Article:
Practical Guides to Sacred Harp Singing

By Ginnie Ely and others

[UPDATED] Guide to leading Sacred Harp music by Ginnie Ely
Leading in four beats to the measure by Ginnie Ely
Learning how to sing the notes by Ginnie Ely
How to organize a Sacred Harp convention by Ginnie Ely
Front-bench tenor at Sacred Harp conventions by Ginnie Ely
A plea for participation by Ginnie Ely
Test your knowledge of the Sacred Harp by Ginnie Ely
Arranging Committee Tips by Linton Ballinger

Guide To Leading Music in the Sacred Harp Tradition

By Ginnie Ely (13 March 1995, revised 22 June 2010)

Leading a song in the Sacred Harp tradition means standing in the middle of the hollow square of singers and keeping time to the music so that the singers can stay together as they sing a song of your choosing.

Whether you ever plan to lead or not, keeping time with your hand while you sing in your seat will help you to stay together with the class. This is something you will see the traditional singers doing all the time. It will also help prepare you to lead when you choose to do so.

Keep it simple!

Stand facing the tenor section. This section sings the melody and usually contains the largest number of people. Hold the book in front of you with one hand and lead with your other hand. The motion is a simple "down-up" movement of the forearm, bending at the elbow, and keeping the hand and forearm together as one piece. Refrain from copying the styles of your favorite choral or orchestral conductor. No dynamics or fancy cutoffs are indicated. No wrist action! Do not swing your arm widely or behind you. Extra motion is confusing and makes it harder for the class to find your beat. Keep the motion confined to a space in front of the body and face, between shoulder and hip.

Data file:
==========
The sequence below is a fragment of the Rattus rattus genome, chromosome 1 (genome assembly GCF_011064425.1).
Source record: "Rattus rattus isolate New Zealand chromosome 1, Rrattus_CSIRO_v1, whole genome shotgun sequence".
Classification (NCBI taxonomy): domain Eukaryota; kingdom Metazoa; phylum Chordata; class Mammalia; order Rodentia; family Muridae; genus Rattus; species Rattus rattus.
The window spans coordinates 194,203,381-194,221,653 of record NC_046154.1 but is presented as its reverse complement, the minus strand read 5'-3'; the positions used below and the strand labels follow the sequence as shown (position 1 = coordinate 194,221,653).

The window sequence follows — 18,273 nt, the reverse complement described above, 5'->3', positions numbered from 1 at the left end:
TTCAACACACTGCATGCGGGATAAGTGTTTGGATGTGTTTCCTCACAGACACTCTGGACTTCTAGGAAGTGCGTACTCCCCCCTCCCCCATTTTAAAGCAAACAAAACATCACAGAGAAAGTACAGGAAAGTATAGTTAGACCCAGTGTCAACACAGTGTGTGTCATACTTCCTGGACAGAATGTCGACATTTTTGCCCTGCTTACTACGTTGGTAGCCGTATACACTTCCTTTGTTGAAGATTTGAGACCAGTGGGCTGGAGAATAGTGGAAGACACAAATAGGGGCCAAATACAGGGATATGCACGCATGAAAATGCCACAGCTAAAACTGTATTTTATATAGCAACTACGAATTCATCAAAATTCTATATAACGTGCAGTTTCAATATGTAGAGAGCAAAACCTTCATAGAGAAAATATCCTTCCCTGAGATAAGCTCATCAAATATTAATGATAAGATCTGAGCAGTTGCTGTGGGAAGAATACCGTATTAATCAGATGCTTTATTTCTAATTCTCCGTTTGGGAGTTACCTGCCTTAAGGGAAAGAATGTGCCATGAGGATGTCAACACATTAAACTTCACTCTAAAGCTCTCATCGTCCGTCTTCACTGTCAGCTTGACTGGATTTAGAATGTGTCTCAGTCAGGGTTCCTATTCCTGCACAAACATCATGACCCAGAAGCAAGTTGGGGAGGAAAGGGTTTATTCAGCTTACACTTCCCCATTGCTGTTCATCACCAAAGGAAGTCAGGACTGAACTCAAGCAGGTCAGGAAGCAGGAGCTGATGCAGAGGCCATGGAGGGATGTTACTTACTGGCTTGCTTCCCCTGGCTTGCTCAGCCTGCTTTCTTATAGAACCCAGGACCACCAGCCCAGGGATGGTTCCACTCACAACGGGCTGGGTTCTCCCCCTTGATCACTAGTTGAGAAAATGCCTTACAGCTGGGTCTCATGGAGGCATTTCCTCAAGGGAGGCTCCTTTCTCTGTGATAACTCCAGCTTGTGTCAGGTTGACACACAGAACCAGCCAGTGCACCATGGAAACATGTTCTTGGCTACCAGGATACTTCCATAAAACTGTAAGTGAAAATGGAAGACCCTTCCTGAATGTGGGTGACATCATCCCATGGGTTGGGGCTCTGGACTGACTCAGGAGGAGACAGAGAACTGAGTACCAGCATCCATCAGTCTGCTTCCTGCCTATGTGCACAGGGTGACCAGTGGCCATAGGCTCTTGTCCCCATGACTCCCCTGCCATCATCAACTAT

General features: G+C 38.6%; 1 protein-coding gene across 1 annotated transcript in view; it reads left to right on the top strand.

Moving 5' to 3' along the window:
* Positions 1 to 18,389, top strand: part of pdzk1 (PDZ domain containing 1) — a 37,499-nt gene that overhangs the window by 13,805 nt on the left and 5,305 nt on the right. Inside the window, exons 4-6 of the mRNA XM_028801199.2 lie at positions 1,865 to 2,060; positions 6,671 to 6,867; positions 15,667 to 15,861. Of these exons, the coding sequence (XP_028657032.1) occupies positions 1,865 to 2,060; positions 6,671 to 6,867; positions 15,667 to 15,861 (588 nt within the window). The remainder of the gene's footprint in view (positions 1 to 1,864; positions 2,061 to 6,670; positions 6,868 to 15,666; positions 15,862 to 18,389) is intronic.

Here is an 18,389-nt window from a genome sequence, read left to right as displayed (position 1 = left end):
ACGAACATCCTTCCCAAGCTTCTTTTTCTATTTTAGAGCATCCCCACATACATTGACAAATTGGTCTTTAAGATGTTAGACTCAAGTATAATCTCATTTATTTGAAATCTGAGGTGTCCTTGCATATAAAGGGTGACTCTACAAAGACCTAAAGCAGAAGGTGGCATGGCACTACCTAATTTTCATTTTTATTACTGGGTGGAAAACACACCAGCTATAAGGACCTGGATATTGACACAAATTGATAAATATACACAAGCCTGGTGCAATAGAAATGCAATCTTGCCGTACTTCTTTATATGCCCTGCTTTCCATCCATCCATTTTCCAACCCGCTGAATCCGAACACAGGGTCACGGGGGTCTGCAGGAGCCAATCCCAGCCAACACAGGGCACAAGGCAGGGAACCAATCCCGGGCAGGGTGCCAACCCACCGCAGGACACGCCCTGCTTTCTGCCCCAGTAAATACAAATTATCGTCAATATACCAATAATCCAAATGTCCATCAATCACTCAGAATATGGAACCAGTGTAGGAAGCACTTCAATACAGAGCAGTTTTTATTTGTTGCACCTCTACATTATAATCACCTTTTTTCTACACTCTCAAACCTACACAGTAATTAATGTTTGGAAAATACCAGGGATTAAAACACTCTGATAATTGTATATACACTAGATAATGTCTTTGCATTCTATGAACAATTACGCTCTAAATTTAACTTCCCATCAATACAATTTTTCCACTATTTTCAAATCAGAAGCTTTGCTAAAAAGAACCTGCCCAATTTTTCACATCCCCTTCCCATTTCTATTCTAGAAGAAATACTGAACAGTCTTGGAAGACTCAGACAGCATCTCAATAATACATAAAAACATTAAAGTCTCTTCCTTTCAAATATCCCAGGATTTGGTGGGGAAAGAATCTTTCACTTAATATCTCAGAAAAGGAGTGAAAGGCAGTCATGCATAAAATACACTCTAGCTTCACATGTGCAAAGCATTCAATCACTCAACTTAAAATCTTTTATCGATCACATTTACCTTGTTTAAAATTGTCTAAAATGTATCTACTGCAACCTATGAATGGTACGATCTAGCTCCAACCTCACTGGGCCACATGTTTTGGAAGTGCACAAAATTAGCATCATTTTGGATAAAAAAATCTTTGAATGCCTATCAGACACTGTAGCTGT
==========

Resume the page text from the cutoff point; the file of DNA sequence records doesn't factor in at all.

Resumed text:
Traditional singers generally hold the arm in one of two ways: they either hold the elbow close to the body and move the forearm and hand as one piece in the "down-up" manner; or they make this same motion with the entire arm extended in front. The latter style makes the "down-up" motion of the forearm and hand higher and more visible to singers in the back rows of larger conventions. Whichever style you choose to use, beat faster tunes with shorter strokes and slower tunes with slightly longer strokes.

For time signatures like 2/2, 4/4, 2/4, 6/4, and 6/8 the custom is to lead two beats to the measure. The arm comes down on the first beat of the measure and then up on the secondary beat. Beat 2/2 twice as slow as 2/4 etc. There is a tradition in certain parts of the country to lead 4/4 with four beats to the measure but I will not cover that style in this guide.

For time signatures like 3/2 and 3/4 there are three beats to the measure. The first beat is down, but only half way down. The second beat is the other half of the "down". The third beat is the up. So you have "down-down-up" on each measure instead of "down-up" described above. Occasionally a leader will be seen using an "out-down-up" pattern but this is just an illusion. The body moves with natural rhythms and sometimes the direction is naturally modified without being intentional. When first learning to beat in three, try to consciously do the "down-down-up" pattern. Beat 3/2 slower then 3/4. When practicing leading in three beats while seated, take the first beat part way down, then pat your book on the second beat, then lift your hand back to the top on the third beat. Practicing in this manner will help prevent you from swinging your hand across on the second beat or pushing it out in front of you on the first beat.

No matter whether you are beating in two or beating in three, the motion of the arm and hand is smooth. The actual beat is somewhere part way down and then part way up on two beats, and the motion for three beats should also be very smooth. The only exception may be when beating a fast 2/4 where the length of each stroke is very short.